To make a successful medical misdiagnosis claim, you will require proof that the delay in diagnosis was due to the negligence of the medical professionals involved in your care and that this caused you harm. You must also provide evidence to support your case, such as medical records and expert medical opinions.

Seeking compensation for a delayed diagnosis can be complex, so it is recommended that you seek the advice of a qualified solicitor who can assess your case and advise you on the best course of action.

How will misdiagnosis be confirmed?

When a patient is diagnosed with an illness that is not correct, they are likely to begin treatment which may be entirely inappropriate for their condition and could have detrimental effects on their health. Furthermore, your illness remains undiagnosed and, therefore, untreated, which can be catastrophic for your health.

If you suffered due to any type of medical negligence, you could be entitled to make a misdiagnosis claim. To build a strong case and negotiate the most favourable outcome on your behalf, your medical negligence solicitor will help gather evidence that supports your claim, such as:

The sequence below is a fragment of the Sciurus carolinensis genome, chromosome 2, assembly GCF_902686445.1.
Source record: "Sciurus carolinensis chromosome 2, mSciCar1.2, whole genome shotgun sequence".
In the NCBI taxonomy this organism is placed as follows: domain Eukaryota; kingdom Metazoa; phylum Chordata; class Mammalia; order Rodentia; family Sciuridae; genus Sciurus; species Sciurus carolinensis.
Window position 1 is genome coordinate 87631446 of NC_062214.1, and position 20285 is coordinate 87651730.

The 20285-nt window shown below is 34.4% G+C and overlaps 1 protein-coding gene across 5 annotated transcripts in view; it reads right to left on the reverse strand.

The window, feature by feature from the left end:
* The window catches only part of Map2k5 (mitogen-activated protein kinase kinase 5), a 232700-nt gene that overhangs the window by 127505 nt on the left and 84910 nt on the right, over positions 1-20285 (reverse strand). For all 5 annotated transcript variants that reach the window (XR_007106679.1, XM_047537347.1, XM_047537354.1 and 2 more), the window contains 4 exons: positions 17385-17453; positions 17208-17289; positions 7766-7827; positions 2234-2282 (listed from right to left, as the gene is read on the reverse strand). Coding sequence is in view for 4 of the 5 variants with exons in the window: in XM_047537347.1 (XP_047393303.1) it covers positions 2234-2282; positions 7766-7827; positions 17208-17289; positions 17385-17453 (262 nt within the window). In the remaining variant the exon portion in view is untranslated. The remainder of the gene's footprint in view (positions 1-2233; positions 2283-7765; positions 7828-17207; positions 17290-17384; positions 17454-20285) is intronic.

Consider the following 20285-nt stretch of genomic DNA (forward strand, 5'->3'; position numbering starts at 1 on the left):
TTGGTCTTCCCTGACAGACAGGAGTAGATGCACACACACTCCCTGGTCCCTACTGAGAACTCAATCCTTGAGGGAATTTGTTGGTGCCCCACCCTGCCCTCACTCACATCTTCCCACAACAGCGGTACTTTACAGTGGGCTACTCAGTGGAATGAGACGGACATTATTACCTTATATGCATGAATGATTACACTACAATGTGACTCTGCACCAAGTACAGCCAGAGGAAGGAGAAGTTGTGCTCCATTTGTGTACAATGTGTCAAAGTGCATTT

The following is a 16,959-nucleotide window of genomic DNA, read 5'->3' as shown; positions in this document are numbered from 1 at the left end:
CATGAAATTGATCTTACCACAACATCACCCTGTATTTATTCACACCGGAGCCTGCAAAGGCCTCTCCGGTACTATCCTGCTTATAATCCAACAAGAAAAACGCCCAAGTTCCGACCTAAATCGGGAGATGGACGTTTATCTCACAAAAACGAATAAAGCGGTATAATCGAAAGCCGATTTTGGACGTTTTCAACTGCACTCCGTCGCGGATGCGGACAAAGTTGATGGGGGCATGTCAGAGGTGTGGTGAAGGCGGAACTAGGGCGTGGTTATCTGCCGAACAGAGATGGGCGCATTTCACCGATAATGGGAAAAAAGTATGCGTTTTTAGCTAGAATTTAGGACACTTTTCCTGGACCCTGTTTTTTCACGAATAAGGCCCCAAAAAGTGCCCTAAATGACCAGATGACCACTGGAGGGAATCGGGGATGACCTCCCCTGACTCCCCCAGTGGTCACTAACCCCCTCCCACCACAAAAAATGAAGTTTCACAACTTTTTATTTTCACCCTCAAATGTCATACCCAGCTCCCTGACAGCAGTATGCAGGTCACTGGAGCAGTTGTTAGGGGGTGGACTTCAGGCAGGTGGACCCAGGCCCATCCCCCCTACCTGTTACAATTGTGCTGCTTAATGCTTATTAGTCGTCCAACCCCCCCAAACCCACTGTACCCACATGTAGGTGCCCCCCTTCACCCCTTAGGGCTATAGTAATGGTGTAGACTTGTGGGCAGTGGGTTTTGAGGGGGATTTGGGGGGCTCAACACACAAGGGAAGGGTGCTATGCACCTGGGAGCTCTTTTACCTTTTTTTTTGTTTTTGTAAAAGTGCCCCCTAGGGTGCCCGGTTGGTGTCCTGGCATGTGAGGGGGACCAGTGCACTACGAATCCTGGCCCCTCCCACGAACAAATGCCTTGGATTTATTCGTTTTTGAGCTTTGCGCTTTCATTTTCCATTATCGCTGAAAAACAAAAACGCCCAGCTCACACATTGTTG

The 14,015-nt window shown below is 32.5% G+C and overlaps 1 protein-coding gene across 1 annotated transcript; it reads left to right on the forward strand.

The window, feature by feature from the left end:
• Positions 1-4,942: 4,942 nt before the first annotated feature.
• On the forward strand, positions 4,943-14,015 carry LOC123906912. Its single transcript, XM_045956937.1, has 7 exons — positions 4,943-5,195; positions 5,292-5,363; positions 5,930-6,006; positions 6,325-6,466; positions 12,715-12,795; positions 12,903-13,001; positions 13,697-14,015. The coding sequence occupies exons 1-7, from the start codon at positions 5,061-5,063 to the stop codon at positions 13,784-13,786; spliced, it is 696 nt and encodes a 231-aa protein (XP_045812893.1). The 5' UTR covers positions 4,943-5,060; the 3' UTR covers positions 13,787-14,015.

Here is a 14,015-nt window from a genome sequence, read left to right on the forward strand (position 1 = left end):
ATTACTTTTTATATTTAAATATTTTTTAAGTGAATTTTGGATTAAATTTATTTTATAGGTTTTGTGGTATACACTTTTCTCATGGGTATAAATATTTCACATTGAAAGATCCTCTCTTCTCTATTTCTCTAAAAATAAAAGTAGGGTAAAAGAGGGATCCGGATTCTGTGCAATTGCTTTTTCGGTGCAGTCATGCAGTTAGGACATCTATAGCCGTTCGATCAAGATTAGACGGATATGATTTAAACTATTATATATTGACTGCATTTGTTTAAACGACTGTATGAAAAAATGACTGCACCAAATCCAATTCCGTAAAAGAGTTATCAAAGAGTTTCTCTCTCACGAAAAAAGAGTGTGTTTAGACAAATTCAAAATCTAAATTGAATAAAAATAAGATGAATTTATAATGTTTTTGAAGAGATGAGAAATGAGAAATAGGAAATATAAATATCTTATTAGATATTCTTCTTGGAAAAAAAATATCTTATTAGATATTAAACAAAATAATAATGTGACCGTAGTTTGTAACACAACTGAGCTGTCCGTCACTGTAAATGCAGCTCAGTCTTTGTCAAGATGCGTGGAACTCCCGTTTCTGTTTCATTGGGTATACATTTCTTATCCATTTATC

• A review of your medical history and records showing the investigations your doctor ordered and treatments you received
  • Seeking a second opinion from another medical professional can help confirm whether a misdiagnosis occurred
  • Additional testing, such as blood tests, X-rays, or biopsies, may be necessary to confirm or refute a diagnosis

To establish whether a misdiagnosis has taken place, your solicitor may also refer to the ‘Bolam Test’, which helps assess whether malpractice has occurred. The Bolam Test involves comparing your treatment with what other medical professionals consider reasonable and normal. If your solicitor can prove that other doctors would have made the correct diagnosis, you may have a strong case to secure compensation.

You can help support your misdiagnosis claim by providing any of the following:

  • Photographs showing the physical consequences of the misdiagnosis
  • Statements from friends or family who may be aware of your situation
  • Your notes about how your condition progressed and how it has affected your life
  • Any correspondence between you and your doctor or the hospital
  • Your appointment dates and outcomes, as well as subsequent investigation results
  • Financial documents for any out-of-pocket expenses you incurred due to having been misdiagnosed

Providing this information will help your solicitor determine how your symptoms manifested, their timeline, and the extent of harm caused by the medical professional’s misdiagnosis.

Which illnesses and injuries are misdiagnosed the most?